Ponder this:

Wednesday, December 31, 2008

Honest Scrap: Ten Fun Facts All About Me

My new friend at Bee~Content Ranch has tapped me to reveal/share/impart/offer up ten things you don't know about me.

So. This is a blog game.

I am participating in bloggamy.
Safer than bigamy.

Since nobody I know in Real Life yet knows I have this blog, and none of you Out There knows anything about me, this should be easy. Right?

So why the procrastination? What's the holdup here, Junie Moon?

1. My income is from tax dollars. Imagine, if you will, my current popularity.

2. I have three dogs and one cat, all of whom sleep with me, two of whom need to be lifted into my bed at night at least once. If either of them gets too warm or decides for some other reason to leave the bed and then wants back in, I have to get up and pick them up and replace them in the communal bed.

3. I have ridden a horse twice. The first time I was so little that my legs stuck out straight and I slid off the side as we walked along. The second time, twenty years later, we went through the woods in April. The horse's hooves filled up with snow. We hit a patch of ice and skated for a while. I do not foresee a third horseride.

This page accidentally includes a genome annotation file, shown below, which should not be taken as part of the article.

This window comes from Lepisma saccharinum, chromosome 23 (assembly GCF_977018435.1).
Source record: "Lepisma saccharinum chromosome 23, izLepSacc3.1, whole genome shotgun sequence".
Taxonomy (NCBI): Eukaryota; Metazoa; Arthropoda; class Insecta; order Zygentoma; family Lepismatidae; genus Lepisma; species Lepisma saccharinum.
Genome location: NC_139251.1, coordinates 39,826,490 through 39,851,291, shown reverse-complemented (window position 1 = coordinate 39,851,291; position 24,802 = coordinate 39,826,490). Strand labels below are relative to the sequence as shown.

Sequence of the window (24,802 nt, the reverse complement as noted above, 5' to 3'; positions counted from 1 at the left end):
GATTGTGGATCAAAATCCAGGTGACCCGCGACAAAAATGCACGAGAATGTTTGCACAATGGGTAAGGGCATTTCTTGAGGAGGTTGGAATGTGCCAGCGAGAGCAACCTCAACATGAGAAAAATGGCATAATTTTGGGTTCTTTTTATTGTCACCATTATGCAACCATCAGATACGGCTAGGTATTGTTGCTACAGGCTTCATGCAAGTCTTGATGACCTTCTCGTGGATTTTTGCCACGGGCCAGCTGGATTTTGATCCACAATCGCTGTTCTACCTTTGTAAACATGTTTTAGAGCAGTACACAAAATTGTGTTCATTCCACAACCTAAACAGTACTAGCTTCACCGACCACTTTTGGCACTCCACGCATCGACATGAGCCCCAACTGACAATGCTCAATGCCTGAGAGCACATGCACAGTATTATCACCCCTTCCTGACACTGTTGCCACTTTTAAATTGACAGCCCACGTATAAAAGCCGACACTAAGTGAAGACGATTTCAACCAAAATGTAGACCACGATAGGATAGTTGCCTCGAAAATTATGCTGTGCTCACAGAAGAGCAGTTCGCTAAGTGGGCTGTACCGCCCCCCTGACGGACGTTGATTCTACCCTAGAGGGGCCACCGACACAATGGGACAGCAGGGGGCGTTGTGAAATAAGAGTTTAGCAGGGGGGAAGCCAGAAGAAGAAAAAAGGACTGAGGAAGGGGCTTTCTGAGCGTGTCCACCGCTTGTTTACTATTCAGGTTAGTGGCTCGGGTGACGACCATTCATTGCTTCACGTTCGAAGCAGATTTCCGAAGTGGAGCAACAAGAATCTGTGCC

4. I have never known what to do with children. God, in His Infinite Wisdom, gave me none.

5. I would be ecstatic if I were given permission to hibernate from November until April.

6. Husband and I built a 1700SF house using credit card money. When it was finished we got a home equity loan and paid off the credit cards.

7. I left a solid career and waited tables for fourteen years, leaving only because I broke my leg. I think everybody should wait tables as a sole source of income for a year. It teaches excellent lessons in carrying on with a smile despite every difficulty.

8. I believe animals are smarter, more trustworthy, and more able to meet Life's demands, than are most people.

9. I know the difference between "comprise" and "compose," and that they are not interchangeable.

10. And, from the sublime to the ridiculous....I think apple cider vinegar is the A1 best remedy for acid indigestion.

New Year blessing

On my way home from work two days ago, I stopped at a friend's to pick up some candles (creme caramel scent...they're almost edible) that she had ordered for me. Kim is a grand storyteller; it's hard to leave her because there's always one more laugh to be shared. We stood near my truck talking for an hour, while the sun went down and the wind came up, and it got colder and colder.